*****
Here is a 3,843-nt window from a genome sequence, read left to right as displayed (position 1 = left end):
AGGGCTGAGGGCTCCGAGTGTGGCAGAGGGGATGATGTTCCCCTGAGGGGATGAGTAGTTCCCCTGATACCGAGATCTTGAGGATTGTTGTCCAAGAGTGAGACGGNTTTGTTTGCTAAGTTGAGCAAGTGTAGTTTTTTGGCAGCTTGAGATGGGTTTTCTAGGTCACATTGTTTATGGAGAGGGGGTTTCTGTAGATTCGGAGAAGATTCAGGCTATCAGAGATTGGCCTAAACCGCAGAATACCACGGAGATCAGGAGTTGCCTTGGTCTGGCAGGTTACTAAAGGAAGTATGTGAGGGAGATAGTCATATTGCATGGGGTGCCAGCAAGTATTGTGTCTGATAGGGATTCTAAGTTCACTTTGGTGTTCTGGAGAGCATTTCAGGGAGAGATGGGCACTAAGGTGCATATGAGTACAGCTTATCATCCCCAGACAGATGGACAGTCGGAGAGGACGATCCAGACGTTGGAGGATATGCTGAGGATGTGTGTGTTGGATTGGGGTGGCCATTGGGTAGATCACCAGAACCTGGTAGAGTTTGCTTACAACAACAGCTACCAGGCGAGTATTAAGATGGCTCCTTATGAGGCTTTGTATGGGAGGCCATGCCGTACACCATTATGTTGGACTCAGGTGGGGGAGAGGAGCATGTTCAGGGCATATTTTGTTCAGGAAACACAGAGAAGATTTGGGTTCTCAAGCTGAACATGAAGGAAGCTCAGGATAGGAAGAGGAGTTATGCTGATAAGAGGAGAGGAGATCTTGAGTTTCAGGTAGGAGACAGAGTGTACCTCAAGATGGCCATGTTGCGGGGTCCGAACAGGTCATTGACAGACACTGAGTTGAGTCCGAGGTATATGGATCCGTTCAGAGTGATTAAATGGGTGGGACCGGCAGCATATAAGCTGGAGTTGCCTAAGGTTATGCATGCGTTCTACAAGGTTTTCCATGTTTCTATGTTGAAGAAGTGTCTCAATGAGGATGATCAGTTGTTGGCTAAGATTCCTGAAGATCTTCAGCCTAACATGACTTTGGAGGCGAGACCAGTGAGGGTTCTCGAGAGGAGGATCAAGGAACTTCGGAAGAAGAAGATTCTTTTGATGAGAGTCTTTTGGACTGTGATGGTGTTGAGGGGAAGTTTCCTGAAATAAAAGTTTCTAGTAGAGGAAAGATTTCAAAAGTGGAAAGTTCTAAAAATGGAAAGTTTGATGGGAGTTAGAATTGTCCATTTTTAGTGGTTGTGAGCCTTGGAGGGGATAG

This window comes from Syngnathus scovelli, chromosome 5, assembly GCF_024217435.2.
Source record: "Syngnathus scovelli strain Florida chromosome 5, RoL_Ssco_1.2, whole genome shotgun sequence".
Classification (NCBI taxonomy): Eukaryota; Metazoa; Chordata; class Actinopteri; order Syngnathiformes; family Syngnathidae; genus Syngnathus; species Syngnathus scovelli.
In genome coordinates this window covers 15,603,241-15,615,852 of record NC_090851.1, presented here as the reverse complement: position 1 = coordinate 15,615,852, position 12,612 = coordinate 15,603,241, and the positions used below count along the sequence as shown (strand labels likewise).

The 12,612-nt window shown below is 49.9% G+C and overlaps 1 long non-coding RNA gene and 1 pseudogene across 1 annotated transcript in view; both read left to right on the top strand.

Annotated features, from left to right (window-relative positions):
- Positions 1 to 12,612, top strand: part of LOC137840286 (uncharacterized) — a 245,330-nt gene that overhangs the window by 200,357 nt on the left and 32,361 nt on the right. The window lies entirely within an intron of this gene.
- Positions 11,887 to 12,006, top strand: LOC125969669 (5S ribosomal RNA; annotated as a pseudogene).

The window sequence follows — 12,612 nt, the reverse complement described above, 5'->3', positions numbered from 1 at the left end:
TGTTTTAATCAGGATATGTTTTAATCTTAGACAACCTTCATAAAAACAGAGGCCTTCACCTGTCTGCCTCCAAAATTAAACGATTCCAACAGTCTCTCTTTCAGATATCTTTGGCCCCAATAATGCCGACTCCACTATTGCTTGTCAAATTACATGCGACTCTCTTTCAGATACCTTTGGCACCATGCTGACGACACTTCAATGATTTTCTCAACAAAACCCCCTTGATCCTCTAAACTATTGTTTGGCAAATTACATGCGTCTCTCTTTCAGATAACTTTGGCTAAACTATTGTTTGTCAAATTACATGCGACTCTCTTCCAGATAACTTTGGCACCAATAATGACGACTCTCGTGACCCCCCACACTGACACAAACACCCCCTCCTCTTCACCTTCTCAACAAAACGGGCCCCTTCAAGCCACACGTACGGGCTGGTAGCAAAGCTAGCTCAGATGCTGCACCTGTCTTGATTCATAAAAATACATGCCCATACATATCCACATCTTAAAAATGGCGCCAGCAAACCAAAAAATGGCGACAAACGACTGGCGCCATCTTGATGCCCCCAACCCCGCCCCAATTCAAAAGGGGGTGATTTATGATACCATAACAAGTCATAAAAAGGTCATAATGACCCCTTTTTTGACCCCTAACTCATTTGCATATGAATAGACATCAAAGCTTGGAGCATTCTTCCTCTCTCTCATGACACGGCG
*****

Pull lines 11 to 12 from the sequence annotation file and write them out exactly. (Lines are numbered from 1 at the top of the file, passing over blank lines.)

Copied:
The window sequence follows — 12,612 nt, the reverse complement described above, 5'->3', positions numbered from 1 at the left end:
TGTTTTAATCAGGATATGTTTTAATCTTAGACAACCTTCATAAAAACAGAGGCCTTCACCTGTCTGCCTCCAAAATTAAACGATTCCAACAGTCTCTCTTTCAGATATCTTTGGCCCCAATAATGCCGACTCCACTATTGCTTGTCAAATTACATGCGACTCTCTTTCAGATACCTTTGGCACCATGCTGACGACACTTCAATGATTTTCTCAACAAAACCCCCTTGATCCTCTAAACTATTGTTTGGCAAATTACATGCGTCTCTCTTTCAGATAACTTTGGCTAAACTATTGTTTGTCAAATTACATGCGACTCTCTTCCAGATAACTTTGGCACCAATAATGACGACTCTCGTGACCCCCCACACTGACACAAACACCCCCTCCTCTTCACCTTCTCAACAAAACGGGCCCCTTCAAGCCACACGTACGGGCTGGTAGCAAAGCTAGCTCAGATGCTGCACCTGTCTTGATTCATAAAAATACATGCCCATACATATCCACATCTTAAAAATGGCGCCAGCAAACCAAAAAATGGCGACAAACGACTGGCGCCATCTTGATGCCCCCAACCCCGCCCCAATTCAAAAGGGGGTGATTTATGATACCATAACAAGTCATAAAAAGGTCATAATGACCCCTTTTTTGACCCCTAACTCATTTGCATATGAATAGACATCAAAGCTTGGAGCATTCTTCCTCTCTCTCATGACACGGCG